Background: Acute respiratory distress syndrome (ARDS) is related to high mortality and morbidity. There are no proven therapeutic measures however, to improve the clinical course of ARDS, except using low tidal volume ventilation. Metformin is known to have pleiotropic effects including anti-inflammatory activity. We hypothesized that pre-admission metformin might alter the progress of ARDS among intensive care unit (ICU) patients with diabetes mellitus (DM).
Methods: We performed a retrospective cohort study from January 1, 2005, to April 30, 2005 of patients who were admitted to the medical ICU at Seoul National University Hospital because of ARDS, and reviewed ARDS patients with DM. Metformin use was defined as prescribed within 3-month pre-admission.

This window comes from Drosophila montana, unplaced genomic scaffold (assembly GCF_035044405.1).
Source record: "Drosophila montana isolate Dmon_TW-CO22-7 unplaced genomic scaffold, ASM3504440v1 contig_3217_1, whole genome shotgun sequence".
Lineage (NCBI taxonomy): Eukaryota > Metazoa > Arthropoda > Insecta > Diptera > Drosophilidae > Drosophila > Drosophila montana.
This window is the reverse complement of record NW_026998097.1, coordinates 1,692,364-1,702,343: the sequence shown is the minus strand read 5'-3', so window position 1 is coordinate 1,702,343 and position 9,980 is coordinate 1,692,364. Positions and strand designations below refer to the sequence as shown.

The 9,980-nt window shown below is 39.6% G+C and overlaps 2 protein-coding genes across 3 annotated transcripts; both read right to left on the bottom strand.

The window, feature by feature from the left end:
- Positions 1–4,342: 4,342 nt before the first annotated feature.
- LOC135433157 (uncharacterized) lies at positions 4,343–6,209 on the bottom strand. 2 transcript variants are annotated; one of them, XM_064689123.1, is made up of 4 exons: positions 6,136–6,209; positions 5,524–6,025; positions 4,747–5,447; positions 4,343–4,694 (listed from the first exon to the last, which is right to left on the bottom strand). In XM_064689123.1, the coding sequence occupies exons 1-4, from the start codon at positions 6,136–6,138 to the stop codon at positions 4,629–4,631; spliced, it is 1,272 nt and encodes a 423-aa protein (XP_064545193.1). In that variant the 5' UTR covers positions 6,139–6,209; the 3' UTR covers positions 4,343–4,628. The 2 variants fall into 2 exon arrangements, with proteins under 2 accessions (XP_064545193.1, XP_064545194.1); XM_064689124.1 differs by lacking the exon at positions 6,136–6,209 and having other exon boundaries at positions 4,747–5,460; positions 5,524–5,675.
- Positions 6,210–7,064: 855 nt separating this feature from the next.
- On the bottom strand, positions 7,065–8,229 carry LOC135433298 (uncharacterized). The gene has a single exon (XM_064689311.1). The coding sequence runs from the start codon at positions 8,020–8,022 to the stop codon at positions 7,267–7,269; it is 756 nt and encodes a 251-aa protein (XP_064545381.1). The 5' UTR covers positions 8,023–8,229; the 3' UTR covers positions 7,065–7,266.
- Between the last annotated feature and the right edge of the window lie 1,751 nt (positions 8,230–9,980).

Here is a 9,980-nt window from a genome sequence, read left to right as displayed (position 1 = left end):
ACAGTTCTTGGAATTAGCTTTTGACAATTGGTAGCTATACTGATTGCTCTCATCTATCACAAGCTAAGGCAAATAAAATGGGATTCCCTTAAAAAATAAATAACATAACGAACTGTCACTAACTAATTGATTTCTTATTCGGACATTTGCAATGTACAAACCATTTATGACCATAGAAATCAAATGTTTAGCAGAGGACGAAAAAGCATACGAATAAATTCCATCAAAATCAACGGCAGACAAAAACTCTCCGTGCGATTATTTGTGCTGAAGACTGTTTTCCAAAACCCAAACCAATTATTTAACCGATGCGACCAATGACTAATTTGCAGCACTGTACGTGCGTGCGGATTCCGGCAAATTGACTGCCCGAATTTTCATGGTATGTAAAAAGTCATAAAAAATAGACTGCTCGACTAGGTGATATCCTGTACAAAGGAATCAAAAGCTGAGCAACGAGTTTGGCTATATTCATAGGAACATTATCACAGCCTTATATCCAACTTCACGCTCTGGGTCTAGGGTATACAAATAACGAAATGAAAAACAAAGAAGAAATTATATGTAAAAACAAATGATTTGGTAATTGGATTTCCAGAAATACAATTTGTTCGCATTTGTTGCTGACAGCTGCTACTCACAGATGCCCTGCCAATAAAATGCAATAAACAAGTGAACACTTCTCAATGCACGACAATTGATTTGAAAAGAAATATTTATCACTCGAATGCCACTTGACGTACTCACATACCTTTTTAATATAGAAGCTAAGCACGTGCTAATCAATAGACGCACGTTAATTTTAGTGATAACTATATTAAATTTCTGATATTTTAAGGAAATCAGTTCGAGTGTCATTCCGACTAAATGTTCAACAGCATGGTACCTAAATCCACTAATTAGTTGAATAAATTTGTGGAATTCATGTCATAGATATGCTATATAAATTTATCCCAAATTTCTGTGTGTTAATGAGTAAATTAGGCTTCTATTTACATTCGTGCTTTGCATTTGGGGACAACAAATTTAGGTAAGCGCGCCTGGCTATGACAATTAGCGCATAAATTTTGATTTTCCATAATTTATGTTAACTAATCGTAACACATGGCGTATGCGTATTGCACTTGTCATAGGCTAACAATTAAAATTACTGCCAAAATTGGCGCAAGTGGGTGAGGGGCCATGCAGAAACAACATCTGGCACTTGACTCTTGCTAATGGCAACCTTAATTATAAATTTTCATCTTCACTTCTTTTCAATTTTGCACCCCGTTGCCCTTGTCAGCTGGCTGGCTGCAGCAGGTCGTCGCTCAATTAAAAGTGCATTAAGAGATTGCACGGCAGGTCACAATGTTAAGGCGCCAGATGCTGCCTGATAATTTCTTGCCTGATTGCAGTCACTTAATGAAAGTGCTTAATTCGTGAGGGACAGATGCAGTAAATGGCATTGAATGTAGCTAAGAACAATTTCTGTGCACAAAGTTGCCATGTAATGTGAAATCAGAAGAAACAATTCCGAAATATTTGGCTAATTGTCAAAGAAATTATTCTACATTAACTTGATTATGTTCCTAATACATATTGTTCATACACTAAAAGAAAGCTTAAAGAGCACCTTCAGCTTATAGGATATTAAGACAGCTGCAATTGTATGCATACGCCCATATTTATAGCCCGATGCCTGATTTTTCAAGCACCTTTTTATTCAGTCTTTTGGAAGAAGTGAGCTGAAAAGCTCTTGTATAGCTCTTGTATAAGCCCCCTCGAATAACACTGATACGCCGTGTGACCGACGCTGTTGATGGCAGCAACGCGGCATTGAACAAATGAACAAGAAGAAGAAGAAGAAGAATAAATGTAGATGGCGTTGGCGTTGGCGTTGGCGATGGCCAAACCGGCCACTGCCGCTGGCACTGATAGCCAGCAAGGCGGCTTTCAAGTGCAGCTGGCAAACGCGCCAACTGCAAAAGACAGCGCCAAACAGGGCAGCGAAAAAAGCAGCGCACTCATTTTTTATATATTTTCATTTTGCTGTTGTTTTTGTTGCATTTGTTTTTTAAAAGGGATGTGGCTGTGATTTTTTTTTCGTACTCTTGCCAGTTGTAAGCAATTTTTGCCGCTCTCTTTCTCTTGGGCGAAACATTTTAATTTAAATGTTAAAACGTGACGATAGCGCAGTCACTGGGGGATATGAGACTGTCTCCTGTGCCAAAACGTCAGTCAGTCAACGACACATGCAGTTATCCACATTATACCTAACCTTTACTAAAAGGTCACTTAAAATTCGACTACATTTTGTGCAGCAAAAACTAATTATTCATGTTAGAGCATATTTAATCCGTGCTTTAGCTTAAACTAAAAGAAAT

Results: Of 558 patients diagnosed with ARDS, 128 (23.3%) patients had diabetes and 33 patients were treated with metformin monotherapy or in combination with other antidiabetic medications. Demographic characteristics, cause of ARDS, and comorbid conditions (except chronic kidney disease) were not different between metformin users and nonusers. Several severity indexes of ARDS were similar in both groups. The 30-day mortality was 42.42% in metformin users and 55.32% in metformin nonusers. On multivariable regression analysis, use of metformin was not significantly related to a reduced 30-day mortality (adjusted β-coefficient, -0.19; 95% confidence interval, -1.76 to 1.39; p=0.816). Propensity score-matched analyses showed similar results.
Conclusion: Pre-admission metformin use was not associated with reduced 30-day mortality among ARDS patients with DM in our medical ICU.